In June 2020, BMS sold the property to Lincoln Equities Group. PTC signed its lease with Lincoln Equities Group a month later.
PTC is actually not the first biotechnology company to move in. In December, Philadelphia-based genetic medicines company Passage Bio agreed to lease 62,000 square feet of space for laboratories and manufacturing.
Like PTC, Passage Bio develops gene therapies designed to treat rare disorders of the central nervous system. Passage has produced therapies for disorders including Krabbe disease and GM1 Ganglioidosis.
Passage employees began working on the site earlier this year. Company CEO Bruce Goldsmith is a Pennington resident.
By 2023, both companies are expected to be joined on the campus by BeiGene, a biotechnology company that specializes in the development of drugs for cancer treatment that target genes and proteins that lead to cancer.
BeiGene announced in August that it would purchase 42 acres of the site from owners Lincoln Equities Group with the goal of building a new biologic pharmaceutical manufacturing and research and development facility. The township committee voted in favor of a redevelopment plan for the BeiGene site on Oct. 4.
Almstead said Hopewell Township has been supportive from the start. “The first thing we did after we expressed our interest to BMS was, we also connected through to the town committee and the mayor,” Almstead said. “I think they liked our story because we are a New Jersey-based company and our growth has been very significant.”
Many of these disorders that PTC is working to treat are relatively rare. To be considered rare, a disease has to have fewer than 200,000 patients in the U.S. Almstead the PTC’s gene therapy products are treating diseases with patient populations of less than 50,000.
He emphasizes this so that people understand what he means when he says PTC will be manufacturing on a small scale.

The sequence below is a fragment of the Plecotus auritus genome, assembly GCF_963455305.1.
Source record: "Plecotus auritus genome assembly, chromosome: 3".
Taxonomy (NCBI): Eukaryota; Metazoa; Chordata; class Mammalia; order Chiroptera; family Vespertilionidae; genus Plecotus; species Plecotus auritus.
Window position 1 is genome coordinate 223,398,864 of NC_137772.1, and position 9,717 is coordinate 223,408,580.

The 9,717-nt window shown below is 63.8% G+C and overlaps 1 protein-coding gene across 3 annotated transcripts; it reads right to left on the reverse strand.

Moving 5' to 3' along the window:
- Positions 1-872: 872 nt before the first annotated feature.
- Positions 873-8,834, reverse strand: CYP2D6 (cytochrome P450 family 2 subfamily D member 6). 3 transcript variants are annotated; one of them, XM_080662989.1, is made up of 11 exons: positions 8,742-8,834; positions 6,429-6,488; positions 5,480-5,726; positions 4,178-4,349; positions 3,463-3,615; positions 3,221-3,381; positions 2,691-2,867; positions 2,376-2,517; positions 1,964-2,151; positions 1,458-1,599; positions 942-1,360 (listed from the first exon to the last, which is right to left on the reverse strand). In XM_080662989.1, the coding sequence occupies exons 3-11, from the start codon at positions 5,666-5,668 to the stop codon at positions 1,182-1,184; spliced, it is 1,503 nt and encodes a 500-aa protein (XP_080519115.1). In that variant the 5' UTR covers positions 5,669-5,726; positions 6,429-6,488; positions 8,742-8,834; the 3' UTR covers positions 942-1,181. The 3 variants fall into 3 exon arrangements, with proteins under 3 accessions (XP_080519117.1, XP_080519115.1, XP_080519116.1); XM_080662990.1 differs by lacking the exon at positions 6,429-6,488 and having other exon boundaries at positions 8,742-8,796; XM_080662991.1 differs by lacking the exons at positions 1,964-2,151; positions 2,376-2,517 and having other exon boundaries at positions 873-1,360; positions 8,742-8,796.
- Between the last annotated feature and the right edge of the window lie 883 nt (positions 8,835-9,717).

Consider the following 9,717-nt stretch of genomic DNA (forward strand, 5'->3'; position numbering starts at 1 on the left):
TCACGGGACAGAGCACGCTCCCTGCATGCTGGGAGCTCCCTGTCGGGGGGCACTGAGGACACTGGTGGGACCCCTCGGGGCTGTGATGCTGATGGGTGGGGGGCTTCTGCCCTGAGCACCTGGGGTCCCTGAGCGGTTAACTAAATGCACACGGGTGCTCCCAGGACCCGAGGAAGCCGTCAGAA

“‘Manufacturing’ scares people. It sounds like there will be tanker trucks full of nasty stuff on the roads,” Almstead said. “We’re not trying to be a big manufacturer of chemicals. We’re doing very small-scale manufacturing of a product sold in a very small vial. We are doing biologics, which is a very clean type of manufacturing. We’re using water and other processes, we use very few chemicals at all. I don’t want to call any manufacturing green, but it’s the kind of manufacturing I want to have in my backyard doesn’t produce smells, odors or anything else.”
He adds that people should also understand that gene therapy does not alter people’s DNA. “It’s not becoming part of your DNA, it’s not incorporating into your DNA,” he says.
Almstead said that PTC has already sponsored some activities at The Watershed Institute and would be looking for other opportunities to support the Hopewell Valley community as well.
He said one thing that the company did last year during the pandemic was develop a large internship program with the aim of creating a talent pipeline and identifying potential future full-time employees.
“We’ve actually converted a significant number of those interns into employees, and we’re really very happy with them. I would say four to six of them work in the Hopewell site right now,” he said. “It’s a relatively tough job market now, but right at Covid’s start, last March, April, May, a lot of people graduating from college couldn’t find positions. We were one of the few companies that were hiring. We hired over 50 as interns and we have hired a significant of them permanently, many from local schools.”
Almstead said that it is important to Peltz and the rest of the PTC leadership to make the company a great place to work.
“I’ve been with PTC for 20 plus years, I’ve known my CEO all that time. One of the things that characterizes PTC apart from many other companies is, even with 1,400 employees, we think of ourselves as a family. When there are floods in the community, like there were a few months back, we have a program to help. We give back to our employees. If there’s a fire in their house we assist them. All companies should do those things, but not everyone does. We really do care.”